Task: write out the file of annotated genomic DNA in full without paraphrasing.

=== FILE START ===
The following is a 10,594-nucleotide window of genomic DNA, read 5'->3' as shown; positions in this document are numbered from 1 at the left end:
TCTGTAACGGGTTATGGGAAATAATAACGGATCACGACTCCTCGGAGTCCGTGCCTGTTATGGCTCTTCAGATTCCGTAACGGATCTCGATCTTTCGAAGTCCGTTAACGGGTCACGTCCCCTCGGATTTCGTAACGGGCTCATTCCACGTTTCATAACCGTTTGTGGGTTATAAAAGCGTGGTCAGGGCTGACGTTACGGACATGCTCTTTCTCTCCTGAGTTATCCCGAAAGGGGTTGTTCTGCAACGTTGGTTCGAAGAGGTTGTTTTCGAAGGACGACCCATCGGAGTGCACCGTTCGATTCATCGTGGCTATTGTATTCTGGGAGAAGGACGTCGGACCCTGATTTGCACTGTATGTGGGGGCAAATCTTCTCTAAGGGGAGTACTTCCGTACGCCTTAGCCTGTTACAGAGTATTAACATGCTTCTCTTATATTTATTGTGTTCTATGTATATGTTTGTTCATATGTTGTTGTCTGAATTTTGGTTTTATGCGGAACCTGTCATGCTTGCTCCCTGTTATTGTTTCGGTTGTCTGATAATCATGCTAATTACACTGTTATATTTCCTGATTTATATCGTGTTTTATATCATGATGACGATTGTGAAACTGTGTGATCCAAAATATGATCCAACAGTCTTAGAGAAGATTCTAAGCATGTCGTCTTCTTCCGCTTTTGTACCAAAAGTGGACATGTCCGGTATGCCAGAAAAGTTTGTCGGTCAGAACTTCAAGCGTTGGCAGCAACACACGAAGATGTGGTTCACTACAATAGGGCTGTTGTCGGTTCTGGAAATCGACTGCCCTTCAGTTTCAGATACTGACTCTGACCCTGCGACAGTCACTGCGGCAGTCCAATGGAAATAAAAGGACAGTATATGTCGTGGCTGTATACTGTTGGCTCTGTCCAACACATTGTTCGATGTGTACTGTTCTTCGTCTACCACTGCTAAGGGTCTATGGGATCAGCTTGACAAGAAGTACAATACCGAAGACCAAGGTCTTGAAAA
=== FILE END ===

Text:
The following is a 10,594-nucleotide window of genomic DNA, read 5'->3' as shown; positions in this document are numbered from 1 at the left end:
TCTGTAACGGGTTATGGGAAATAATAACGGATCACGACTCCTCGGAGTCCGTGCCTGTTATGGCTCTTCAGATTCCGTAACGGATCTCGATCTTTCGAAGTCCGTTAACGGGTCACGTCCCCTCGGATTTCGTAACGGGCTCATTCCACGTTTCATAACCGTTTGTGGGTTATAAAAGCGTGGTCAGGGCTGACGTTACGGACATGCTCTTTCTCTCCTGAGTTATCCCGAAAGGGGTTGTTCTGCAACGTTGGTTCGAAGAGGTTGTTTTCGAAGGACGACCCATCGGAGTGCACCGTTCGATTCATCGTGGCTATTGTATTCTGGGAGAAGGACGTCGGACCCTGATTTGCACTGTATGTGGGGGCAAATCTTCTCTAAGGGGAGTACTTCCGTACGCCTTAGCCTGTTACAGAGTATTAACATGCTTCTCTTATATTTATTGTGTTCTATGTATATGTTTGTTCATATGTTGTTGTCTGAATTTTGGTTTTATGCGGAACCTGTCATGCTTGCTCCCTGTTATTGTTTCGGTTGTCTGATAATCATGCTAATTACACTGTTATATTTCCTGATTTATATCGTGTTTTATATCATGATGACGATTGTGAAACTGTGTGATCCAAAATATGATCCAACAGTCTTAGAGAAGATTCTAAGCATGTCGTCTTCTTCCGCTTTTGTACCAAAAGTGGACATGTCCGGTATGCCAGAAAAGTTTGTCGGTCAGAACTTCAAGCGTTGGCAGCAACACACGAAGATGTGGTTCACTACAATAGGGCTGTTGTCGGTTCTGGAAATCGACTGCCCTTCAGTTTCAGATACTGACTCTGACCCTGCGACAGTCACTGCGGCAGTCCAATGGAAATAAAAGGACAGTATATGTCGTGGCTGTATACTGTTGGCTCTGTCCAACACATTGTTCGATGTGTACTGTTCTTCGTCTACCACTGCTAAGGGTCTATGGGATCAGCTTGACAAGAAGTACAATACCGAAGACCAAGGTCTTGAAAA